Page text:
Will the “global” furore over GoDaddy CEO’s canned elephant hunt really lead to a boycott of his company?

Last week when Bob Parsons, CEO of the Internet domain company boasted of his latest kill, and posted pictures and video of himself posing with a gun and a prone elephant on his Twitter site, outrage ensued. Parsons claims that the elephants he shot, on his yearly visits to Zimbabwe, are rogues who destroy crops. (The media, probably tired of Libya’s inconclusive civil war and under pressure to focus on something else other than Donald Trump’s bigotry and advertising strategy, made this the big story by week end last week.)

As Parsons reminded journalists, he donates the meat to starving villagers who are so poor that they vie for the “treasured” plastic water bottles (which he takes with him to avoid “Montezuma’s revenge, as he clarifies) from which he drinks. They also like the cheap GoDaddy baseball hats he hands out.

People are especially upset with the “villagers” who are seen skinning and butchering the “precious creatures who are trying to live out their lives.” The coverage—conducted at the usual high-pitched level for which Nancy Grace is known—is annoying.

Unpacking all the nonsense would take days. Especially because the two other elephants vying for space in the room are not even mentioned:

a) Canned hunting:  GoDaddy was accompanied by a “team”–basically professional hunters –but none of the coverage is about that.

b) The political context: no mention is made of Zimbabwe as an autocratic state, and nothing is said about the corruption involved in the trade of ivory.

In the CNN interview, Parsons is not shy about saying that he’ll return to Zimbabwe to hunt elephant in the coming years, but is careful, beforehand, to highlight his role as saviour.

“I go there every year…They are subsistence farmers…there’s no food stamps, there’s no welfare…one of the problems they have to deal with are elephants—problem elephants—destroying their fields.  They try dealing with it using fire, beating drums, and cracking whips, hollering, and the elephants ignore them. So what it takes is…a guy like me, and there’s just a few of us to go into the field at night when the herd is there, isolate a bull, shoot the bull, the rest leave immediately. They don’t return, so the crops are safe. And then the people have a very valuable source of protein.”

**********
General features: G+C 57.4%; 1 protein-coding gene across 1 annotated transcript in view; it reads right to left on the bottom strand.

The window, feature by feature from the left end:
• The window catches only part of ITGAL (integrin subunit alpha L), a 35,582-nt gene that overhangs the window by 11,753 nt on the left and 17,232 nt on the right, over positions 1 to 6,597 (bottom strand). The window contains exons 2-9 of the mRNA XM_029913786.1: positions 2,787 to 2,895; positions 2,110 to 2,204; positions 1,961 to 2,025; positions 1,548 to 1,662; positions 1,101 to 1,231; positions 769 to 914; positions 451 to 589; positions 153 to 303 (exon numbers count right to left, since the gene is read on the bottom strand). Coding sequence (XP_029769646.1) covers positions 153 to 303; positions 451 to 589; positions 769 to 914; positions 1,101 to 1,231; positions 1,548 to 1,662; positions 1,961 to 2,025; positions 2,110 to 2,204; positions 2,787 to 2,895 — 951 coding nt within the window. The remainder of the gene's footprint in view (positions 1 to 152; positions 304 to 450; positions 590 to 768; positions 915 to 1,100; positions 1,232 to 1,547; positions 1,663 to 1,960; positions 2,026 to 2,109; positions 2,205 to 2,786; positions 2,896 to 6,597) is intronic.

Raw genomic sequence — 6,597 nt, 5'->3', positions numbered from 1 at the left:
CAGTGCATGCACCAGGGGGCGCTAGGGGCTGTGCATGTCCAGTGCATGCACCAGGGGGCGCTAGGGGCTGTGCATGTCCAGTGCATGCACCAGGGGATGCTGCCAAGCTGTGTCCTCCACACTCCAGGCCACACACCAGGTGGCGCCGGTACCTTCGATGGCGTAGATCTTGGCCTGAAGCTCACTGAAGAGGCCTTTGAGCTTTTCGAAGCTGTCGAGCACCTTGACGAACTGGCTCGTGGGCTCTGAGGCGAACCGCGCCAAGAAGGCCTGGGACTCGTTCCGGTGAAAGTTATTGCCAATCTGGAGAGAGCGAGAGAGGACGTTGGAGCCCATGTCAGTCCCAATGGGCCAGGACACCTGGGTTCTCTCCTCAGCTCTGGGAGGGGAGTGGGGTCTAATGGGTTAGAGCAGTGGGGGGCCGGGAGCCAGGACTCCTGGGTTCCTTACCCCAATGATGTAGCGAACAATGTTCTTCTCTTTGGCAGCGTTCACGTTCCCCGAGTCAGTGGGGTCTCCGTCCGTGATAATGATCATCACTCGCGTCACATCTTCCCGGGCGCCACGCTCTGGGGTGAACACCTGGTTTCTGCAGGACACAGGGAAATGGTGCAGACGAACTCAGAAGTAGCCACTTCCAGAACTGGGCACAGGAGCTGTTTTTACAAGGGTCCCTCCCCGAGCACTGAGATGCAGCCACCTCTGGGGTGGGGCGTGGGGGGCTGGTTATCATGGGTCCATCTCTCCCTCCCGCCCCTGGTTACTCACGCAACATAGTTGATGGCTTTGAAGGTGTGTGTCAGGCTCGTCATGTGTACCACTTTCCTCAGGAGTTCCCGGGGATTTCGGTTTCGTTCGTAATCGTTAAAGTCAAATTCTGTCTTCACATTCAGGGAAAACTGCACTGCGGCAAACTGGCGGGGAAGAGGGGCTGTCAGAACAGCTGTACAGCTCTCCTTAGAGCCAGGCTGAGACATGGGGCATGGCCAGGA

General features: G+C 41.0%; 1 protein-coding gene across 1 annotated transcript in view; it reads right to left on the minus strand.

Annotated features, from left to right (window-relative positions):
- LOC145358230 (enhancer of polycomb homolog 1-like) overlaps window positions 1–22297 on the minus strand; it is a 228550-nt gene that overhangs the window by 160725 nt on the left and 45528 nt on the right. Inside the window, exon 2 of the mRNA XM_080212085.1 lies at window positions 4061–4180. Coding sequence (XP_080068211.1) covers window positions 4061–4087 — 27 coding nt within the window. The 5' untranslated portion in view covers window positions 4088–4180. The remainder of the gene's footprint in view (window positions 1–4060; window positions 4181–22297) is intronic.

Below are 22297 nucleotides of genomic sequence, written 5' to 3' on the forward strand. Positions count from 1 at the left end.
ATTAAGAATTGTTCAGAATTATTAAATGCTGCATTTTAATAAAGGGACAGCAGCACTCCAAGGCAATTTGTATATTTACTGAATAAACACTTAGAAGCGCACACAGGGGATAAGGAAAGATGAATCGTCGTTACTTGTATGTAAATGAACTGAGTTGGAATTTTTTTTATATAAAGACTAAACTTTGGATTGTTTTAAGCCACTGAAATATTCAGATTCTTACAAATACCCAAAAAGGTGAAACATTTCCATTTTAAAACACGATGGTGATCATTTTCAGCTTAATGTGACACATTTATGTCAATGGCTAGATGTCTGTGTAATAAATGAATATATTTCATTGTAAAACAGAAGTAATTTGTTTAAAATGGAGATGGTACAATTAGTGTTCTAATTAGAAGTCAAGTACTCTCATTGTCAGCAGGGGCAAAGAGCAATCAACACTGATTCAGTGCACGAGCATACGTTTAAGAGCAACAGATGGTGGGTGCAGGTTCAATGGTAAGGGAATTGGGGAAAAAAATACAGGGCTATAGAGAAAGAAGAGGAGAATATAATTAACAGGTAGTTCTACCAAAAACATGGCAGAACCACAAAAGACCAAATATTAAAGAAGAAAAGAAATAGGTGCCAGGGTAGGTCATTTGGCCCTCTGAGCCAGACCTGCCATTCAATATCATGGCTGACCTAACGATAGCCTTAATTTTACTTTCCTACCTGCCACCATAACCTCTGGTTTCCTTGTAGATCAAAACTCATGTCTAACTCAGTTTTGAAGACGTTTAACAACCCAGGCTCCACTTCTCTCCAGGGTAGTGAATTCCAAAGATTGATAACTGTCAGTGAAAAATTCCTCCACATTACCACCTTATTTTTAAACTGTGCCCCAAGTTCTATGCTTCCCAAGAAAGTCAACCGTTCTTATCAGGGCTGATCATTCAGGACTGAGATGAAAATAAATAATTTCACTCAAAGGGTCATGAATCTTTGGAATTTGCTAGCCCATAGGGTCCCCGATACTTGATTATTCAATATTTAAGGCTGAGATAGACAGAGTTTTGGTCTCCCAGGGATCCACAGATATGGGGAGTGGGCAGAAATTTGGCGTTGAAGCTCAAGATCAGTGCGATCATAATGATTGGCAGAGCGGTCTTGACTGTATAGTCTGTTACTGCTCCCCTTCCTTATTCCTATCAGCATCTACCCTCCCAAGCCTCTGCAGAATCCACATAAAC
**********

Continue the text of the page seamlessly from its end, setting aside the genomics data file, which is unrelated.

How did Parsons learn about this problem? Not by going with a planned hunting party, he assures the interviewer; and no fees are involved in taking care of “problem elephants.” But he does “pay [his] own expenses,” including those associated with “guides, skinners, trackers, government agents.” Parsons learned about the “problem” elephants “by going there, talking to the villagers.” The shame here, according to Parsons, is that the villagers’ voices are not being heard. “If you talk to them, they would say, “Please come back,” and “Please do this again.”

However, others were involved in Parson’s yearly success. The African Safari Company is one of the outfits that helped can this “rogue elephant” for the pot and for the mantelpiece. These self-pronounced ‘proud Zimbabweans’ (apparently not all whites have fled Zim—this lot looks like they hit the jackpot) advertise “Big Game Hunting in unfenced Africa” as an adventure that offers “sheer joy…and the fun of being in a situation where ones’ wits and woodsmanship are put to the test daily.” Just how much of the paying visitor’s wits and wodsmanship are put to the test as they hunt lion, crocodile, buffalo and plainsgame is hard to tell. (But the company’s punctuation, mechanical and grammatical skills sure look like they’ve been put to the test, and not passed.)